Immigration Reform Bill Formally Filed

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The group of Senators known as the “Gang of Eight” formally filed the long-awaited immigration reform bill this morning. The Border Security, Economic Opportunity, and Immigration Modernization Act of 2013, as it has been titled, contains provisions relating to border security, employment verification, and a path to permanent residency, among other provisions.

The path to permanent residency, Registered Provisional Immigrant (“RPI”) status, would be available only to undocumented immigrants who arrived in the U.S. before December 31, 2011. Immigrants who have voted illegally or have any foreign or domestic felony convictions or more than three misdemeanors will not be eligible. Additionally, immigrants may also be deemed ineligible for RPI status based on national security, public health, or certain moral grounds. The bill allows for spouses and children to be petitioned as derivatives.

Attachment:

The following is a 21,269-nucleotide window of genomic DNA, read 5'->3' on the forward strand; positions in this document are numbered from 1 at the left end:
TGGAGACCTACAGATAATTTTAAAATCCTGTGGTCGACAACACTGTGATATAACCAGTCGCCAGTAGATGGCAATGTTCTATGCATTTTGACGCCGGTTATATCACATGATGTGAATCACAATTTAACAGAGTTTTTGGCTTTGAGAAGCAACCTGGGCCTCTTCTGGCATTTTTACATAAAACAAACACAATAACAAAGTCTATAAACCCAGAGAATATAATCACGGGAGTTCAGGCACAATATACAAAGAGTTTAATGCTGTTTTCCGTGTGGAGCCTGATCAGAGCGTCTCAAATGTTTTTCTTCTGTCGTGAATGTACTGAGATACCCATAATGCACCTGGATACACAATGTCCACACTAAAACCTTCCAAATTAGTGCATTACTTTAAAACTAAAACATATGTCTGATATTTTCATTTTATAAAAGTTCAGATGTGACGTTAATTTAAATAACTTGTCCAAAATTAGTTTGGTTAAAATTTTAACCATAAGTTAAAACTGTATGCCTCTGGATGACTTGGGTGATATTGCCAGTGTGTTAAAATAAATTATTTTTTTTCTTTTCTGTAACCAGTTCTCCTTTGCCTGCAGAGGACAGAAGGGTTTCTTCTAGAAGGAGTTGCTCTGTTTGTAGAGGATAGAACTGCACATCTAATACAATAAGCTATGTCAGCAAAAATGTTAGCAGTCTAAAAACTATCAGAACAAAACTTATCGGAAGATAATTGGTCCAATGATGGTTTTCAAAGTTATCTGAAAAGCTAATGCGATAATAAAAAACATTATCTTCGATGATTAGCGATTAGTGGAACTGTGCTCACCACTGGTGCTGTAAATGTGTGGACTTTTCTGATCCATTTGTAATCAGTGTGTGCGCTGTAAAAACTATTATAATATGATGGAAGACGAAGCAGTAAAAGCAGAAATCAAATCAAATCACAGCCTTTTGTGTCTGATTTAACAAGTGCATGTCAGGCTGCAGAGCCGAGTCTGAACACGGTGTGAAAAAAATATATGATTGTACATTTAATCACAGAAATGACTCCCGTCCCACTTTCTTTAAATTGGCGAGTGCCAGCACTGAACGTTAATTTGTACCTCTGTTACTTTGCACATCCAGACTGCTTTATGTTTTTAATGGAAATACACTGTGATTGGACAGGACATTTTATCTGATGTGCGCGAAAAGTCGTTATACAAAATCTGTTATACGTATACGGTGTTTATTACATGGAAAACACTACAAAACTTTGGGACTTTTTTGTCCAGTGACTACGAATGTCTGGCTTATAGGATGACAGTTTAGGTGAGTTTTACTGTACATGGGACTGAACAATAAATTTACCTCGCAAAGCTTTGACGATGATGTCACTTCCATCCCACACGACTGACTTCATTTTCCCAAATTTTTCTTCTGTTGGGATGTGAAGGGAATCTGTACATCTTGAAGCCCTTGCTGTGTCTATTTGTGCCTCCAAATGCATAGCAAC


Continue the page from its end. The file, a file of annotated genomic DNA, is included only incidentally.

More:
The bill also proposes some significant changes to the immigrant visa categories. The Fourth Preference category for brothers and sisters of U.S. citizens, as well as the Diversity Visa category, would be eliminated. However, in order to alleviate the enormous backlogs that have plagued the U.S. immigration system for so long, the bill would exempt certain employment-based immigrants from the annual numerical limits and create a new “Merit Based” category. The Merit Based Visas would be awarded under an annual quota based on a point system, with points being awarded for education, employment, length of residence in the U.S., and other considerations.

A summary of the Border Security, Economic Opportunity, and Immigration Modernization Act of 2013 can be viewed here. For more information on the sweeping changes proposed by the bill, please contact Jennifer Roeper.